Change in price of complementary good:

Two goods can be categorized as complementary goods when these goods are demanded together. The demand for a good result in the demand for the other good.

When there is a reduction in the price of the complementary good, the quantity demanded that good will augment. Along with it, there will be a surge in the demand for the goods as these goods are consumed or used together. 

Change in the income of consumers: When the income of the consumers' surges, then the purchasing power rises. Consequently, people will demand more of the good. This will lead to an increase in demand and a rightward shift of the curve.

Change in taste and preference of the consumers: When the taste and preferences of people are towards the goods, then they will demand more of that good. As a result, the demand will increase and the curve will shift in the upward direction.

Expectations of future price: If there is a forecast that the price of the goods will increase in the future then people will tend to demand goods at present at lower prices, hence the demand will increase.

Number of potential buyers: If there is an upsurge in the number of potential buyers who are demanding the good, then the demand will rise.

According to the Law of Supply, keeping other things being constant, there is a positive relation between the price and quantity supplied (Mankiw, 2016). The factors other than price will cause a shift in the supply curve. The supply curve will shift to its right when there is an increase in the supply of the good.

Factors causing a rightward shift in the supply curve (Mankiw, 2016).

Fall in price of inputs: When there is a reduction in the price of inputs that are used to produce the goods, then more goods can be produced within the allocated budget. The cost of producing well will reduce as a result, the supply of the goods will rise and the supply curve will shift rightwards.

Advancements in technology: When technology is improved then by using efficient technology, the firms can produce more goods at less cost. Thus, there will be a rise in the production of the good.

Reduction in taxes and other regulations by the government or a rise in subsidies: When there is a reduction in taxes and regulations, then the cost of producing the good declines, as a result, the supply of the good will go up. Moreover, when the government provides subsidies, then the cost of production will reduce and supply will surge.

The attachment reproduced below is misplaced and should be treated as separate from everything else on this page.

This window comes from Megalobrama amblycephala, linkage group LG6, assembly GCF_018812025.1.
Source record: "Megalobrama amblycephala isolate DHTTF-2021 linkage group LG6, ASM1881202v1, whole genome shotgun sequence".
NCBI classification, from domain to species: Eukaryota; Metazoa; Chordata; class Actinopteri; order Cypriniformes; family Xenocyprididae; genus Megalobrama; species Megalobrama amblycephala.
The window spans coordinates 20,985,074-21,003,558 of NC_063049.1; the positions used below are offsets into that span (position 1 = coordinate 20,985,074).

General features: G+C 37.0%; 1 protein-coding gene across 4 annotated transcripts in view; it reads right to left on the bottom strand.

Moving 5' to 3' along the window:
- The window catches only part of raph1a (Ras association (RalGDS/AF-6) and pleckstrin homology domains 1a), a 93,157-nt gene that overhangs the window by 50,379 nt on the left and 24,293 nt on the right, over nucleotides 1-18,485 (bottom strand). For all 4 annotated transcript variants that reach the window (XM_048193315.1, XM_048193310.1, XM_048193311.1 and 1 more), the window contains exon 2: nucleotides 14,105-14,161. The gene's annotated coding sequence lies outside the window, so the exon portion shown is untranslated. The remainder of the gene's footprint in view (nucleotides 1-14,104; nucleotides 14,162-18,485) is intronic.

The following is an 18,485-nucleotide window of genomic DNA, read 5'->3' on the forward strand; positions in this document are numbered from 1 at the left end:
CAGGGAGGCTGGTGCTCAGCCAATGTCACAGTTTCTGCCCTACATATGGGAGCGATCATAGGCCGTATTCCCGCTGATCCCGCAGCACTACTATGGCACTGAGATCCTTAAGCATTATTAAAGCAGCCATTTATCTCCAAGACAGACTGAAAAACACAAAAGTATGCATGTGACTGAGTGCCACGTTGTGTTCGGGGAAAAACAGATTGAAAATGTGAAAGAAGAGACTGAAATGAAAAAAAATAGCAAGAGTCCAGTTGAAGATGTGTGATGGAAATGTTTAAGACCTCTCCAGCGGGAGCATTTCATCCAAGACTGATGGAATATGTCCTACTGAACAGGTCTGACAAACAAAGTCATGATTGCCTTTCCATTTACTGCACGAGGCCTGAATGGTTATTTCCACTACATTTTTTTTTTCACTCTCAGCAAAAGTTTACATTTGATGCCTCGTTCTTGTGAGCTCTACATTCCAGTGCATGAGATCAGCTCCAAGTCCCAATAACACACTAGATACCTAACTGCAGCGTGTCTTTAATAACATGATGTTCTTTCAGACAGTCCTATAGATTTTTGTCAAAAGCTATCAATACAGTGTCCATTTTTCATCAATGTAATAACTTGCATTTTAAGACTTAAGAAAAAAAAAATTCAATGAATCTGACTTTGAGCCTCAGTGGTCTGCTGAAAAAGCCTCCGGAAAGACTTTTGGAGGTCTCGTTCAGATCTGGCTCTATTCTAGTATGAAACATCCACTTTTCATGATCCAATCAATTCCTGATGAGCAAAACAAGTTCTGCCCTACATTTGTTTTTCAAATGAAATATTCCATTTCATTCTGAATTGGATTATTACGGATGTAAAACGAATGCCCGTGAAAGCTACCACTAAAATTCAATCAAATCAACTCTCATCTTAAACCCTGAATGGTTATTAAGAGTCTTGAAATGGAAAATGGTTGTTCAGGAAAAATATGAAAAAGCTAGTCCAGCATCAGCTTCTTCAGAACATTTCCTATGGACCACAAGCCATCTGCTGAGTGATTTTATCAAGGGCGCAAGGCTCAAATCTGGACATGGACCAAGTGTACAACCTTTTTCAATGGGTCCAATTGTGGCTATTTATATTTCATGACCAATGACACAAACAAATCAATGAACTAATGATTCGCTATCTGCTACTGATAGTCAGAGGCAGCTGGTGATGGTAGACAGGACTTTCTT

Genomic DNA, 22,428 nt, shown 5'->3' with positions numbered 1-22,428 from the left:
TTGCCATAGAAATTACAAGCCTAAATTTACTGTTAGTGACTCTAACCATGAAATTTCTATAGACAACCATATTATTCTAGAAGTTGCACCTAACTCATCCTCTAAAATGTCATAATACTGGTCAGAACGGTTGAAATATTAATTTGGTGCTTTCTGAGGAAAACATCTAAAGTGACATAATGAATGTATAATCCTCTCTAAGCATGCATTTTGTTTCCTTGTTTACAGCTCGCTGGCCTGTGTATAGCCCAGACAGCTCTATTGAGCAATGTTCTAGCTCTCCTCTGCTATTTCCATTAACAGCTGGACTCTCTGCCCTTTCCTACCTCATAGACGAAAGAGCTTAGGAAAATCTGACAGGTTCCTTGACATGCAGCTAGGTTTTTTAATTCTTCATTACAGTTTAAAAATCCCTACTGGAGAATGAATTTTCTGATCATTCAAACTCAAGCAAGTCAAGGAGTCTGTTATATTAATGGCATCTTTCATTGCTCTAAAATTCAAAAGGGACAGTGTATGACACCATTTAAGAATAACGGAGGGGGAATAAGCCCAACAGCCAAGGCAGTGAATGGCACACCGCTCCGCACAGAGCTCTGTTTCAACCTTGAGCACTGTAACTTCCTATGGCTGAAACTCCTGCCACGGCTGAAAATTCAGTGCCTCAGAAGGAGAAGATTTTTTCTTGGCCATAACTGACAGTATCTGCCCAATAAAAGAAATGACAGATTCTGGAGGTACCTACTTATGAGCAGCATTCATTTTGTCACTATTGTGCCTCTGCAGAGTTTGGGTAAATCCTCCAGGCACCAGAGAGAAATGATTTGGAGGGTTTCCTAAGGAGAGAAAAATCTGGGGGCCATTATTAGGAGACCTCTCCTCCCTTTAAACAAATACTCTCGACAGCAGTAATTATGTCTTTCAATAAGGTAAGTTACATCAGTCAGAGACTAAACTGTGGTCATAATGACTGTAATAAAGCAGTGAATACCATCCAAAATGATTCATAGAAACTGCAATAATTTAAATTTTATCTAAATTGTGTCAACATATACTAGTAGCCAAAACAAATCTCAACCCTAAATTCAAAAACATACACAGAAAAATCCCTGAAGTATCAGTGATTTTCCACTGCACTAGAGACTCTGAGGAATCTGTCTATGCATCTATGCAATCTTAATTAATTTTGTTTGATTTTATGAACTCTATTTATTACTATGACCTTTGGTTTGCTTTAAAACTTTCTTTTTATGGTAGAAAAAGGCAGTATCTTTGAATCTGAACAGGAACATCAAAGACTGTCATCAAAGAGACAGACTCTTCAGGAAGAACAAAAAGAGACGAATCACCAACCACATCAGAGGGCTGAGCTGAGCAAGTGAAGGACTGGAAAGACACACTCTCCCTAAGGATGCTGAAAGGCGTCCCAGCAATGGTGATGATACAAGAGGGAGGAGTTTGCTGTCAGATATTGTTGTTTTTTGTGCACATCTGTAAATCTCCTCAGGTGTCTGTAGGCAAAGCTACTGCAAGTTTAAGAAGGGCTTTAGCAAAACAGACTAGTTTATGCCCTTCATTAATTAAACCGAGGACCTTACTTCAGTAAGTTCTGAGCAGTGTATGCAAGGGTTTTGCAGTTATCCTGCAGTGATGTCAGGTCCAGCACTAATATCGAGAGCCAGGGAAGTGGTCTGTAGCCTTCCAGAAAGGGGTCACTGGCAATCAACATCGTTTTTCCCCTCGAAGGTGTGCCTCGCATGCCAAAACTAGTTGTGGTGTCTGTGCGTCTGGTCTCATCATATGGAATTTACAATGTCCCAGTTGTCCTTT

Natural conditions: If the natural conditions favor the production of the good then more of that good can be produced, as a result, the supply of the good will shoot up.

Expectations of future prices: If there is a forecast that the market price of good will go down in the future then suppliers will be supplying more goods at present in order to achieve higher profits. Consequently, more goods will be supplied at present, thereby increasing the supply of goods. 

b. Introduction

During the peak season, there is a rise in demand for airplane tickets. However, the number of seats is fixed. Thus, the demand curve will shift to the right, although there will be no change in the supply curve; this is shown in the diagram below.

The x-axis represents the quantity of a commodity and the y-axis represents the price of the good. Initially, the market for airplane ticket is in equilibrium as shown by the point E. The market equilibrium is attained at the intersection point of the demand curve (DD) and the supply curve (SS). The equilibrium price is demonstrated by P and the equilibrium quantity is demonstrated by Q.

However, with a boost in the demand of airplane tickets, the demand curve for airplane tickets will shift rightward to DD1 although there is no change in the supply curve. The new equilibrium point will be attained at the point E1 as shown in the diagram, which is the intersection point of the new demand curve shown by DD 1 and the supply curve shown by SS. As a result, the equilibrium price has risen from P to P1 and the Quantity has risen from Q to Q1. The new equilibrium is achieved at an elevated price as well as quantity, this is the result of, excess of demand, over the supply of airplane tickets or there is a shortage. Consequently, the competition among buyers of airplane tickets will cause the price to move upwards.